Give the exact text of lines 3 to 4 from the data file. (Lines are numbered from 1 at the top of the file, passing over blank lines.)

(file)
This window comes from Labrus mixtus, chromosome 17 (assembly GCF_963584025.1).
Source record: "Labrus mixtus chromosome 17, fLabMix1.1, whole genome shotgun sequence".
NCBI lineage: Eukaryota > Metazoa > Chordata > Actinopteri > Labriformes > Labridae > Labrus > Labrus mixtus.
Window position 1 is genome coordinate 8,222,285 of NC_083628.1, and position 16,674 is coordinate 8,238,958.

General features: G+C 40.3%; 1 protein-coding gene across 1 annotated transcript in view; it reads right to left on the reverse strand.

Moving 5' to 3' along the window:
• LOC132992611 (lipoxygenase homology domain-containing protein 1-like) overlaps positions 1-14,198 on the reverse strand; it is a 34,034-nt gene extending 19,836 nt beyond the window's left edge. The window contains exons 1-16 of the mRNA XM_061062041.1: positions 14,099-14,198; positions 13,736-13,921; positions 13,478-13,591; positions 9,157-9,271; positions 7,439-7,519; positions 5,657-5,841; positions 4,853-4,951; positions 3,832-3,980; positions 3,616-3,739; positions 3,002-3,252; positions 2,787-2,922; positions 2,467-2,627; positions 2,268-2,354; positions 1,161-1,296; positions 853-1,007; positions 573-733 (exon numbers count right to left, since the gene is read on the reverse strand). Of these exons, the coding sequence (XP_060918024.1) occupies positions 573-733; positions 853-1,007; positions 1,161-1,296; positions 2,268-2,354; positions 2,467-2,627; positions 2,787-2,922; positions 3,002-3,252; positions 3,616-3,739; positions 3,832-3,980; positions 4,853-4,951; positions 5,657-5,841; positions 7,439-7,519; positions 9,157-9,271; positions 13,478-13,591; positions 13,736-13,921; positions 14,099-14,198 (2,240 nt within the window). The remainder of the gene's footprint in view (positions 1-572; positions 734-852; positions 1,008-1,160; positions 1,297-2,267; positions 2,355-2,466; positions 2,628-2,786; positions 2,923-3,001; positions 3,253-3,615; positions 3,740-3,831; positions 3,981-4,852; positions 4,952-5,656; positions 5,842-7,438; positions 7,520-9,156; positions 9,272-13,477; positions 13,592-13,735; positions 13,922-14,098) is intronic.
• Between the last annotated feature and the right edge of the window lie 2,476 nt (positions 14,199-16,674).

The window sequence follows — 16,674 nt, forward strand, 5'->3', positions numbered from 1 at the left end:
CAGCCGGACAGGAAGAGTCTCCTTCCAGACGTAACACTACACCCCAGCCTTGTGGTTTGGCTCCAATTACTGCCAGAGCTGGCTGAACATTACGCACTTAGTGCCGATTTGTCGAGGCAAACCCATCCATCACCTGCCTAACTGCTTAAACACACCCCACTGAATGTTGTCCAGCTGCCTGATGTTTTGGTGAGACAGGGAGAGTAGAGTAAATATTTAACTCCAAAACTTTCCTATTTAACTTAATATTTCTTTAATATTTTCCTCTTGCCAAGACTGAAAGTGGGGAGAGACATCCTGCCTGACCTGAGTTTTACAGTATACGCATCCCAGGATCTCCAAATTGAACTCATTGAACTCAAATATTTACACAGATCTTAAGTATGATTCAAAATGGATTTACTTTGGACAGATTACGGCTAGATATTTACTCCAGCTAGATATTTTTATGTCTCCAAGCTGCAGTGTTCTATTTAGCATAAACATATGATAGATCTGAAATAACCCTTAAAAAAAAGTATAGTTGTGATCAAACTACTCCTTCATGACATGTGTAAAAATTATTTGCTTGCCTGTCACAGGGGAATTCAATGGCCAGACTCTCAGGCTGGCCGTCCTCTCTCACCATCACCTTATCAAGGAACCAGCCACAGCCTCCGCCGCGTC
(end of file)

NCBI lineage: Eukaryota > Metazoa > Chordata > Actinopteri > Labriformes > Labridae > Labrus > Labrus mixtus.
Window position 1 is genome coordinate 8,222,285 of NC_083628.1, and position 16,674 is coordinate 8,238,958.